“The reason I didn't play was because I didn't win a game for India. If India had won, I would have played, as simple as that…the fact that I went for 70 runs, and then went for 60 runs, I had to sit out, and I think it's fair enough because you have to play the right combination. As far as I'm concerned I can just work that bit harder and keep going hard at it,” he explained.
India lost the ODI series 1-4. However, they did win the last ODI in Sydney and then the first T20 in Adelaide. With back-to-back wins they have finally managed to put pressure on Australia for the first time in this series.
“We probably haven't assessed the par scores well enough.
In the past, 300 or even 260 has been a winning score when we came in 2011-12 for an ODI series here. I thought we did pretty well to post 310-320. I just think the par scores were somewhere in the 330s. And as you saw in the last games, in Canberra and Sydney, I think we would have achieved 350s. And the wickets have obviously gone flatter.
“Even when South Africa came here last time, I think they achieved 310s and 320s pretty easily. So it was just a question of not calculating the par score properly,” said Ashwin looking back at the ODIs.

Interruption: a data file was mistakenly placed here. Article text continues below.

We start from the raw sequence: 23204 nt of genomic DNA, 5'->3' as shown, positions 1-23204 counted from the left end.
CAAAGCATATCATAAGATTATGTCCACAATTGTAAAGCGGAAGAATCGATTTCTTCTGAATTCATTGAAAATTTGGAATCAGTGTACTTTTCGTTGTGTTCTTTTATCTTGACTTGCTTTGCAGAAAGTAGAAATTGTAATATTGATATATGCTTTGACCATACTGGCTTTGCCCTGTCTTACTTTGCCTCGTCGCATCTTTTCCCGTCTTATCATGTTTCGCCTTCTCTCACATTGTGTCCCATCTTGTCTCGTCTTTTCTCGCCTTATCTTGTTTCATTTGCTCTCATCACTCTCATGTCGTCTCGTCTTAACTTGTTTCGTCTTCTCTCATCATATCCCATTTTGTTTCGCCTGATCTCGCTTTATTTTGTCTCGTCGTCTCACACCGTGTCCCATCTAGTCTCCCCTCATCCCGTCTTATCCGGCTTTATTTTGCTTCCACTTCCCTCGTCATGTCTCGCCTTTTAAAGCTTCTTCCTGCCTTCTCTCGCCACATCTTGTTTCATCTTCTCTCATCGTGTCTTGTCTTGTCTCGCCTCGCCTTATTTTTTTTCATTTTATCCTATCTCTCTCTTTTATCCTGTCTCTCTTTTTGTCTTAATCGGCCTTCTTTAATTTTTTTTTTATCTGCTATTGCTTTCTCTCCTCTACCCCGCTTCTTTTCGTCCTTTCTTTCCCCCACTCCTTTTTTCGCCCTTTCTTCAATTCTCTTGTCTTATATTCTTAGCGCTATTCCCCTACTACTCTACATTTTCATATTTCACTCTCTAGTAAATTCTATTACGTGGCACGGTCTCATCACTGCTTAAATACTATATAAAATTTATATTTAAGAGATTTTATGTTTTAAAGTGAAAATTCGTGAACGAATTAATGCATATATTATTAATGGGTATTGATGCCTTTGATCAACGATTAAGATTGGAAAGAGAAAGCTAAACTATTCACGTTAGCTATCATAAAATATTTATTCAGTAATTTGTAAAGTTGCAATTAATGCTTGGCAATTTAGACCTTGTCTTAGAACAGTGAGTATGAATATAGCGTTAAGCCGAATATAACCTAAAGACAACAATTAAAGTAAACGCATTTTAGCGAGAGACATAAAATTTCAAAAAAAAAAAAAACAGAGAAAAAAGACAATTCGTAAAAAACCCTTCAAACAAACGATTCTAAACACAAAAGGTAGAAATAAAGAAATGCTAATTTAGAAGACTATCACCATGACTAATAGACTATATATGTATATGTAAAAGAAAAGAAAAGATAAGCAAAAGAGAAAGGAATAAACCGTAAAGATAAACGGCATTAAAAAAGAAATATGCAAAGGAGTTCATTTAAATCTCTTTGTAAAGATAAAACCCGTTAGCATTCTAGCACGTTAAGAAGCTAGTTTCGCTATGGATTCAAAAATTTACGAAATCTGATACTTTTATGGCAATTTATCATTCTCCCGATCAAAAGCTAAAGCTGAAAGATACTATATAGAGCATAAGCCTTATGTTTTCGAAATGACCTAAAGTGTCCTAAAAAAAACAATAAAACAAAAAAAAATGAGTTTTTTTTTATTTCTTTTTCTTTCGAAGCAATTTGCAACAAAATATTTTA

Asked if the youngsters coming in had made a definitive impact on the squad's morale, he said: “It's always fun to have new people coming into the team because you try to get to understand them better. They come out with a lot of confidence, they have no expectations riding on them, they come out and express themselves.
“When new people come in, it's always interesting to watch how they go about their business. At the same time it's also very important to allow them to express. I think our dressing room environment is very good, and whoever has come in so far in the series has been able to go on about their business without any pressure.”
The tour has relatively gone without any flare-ups considering the heated exchanges in the bilateral series last season. Although there have been the odd moments, particularly the one in the first match at Adelaide between Virat Kohli and Steve Smith in the wake of the latter's dismissal.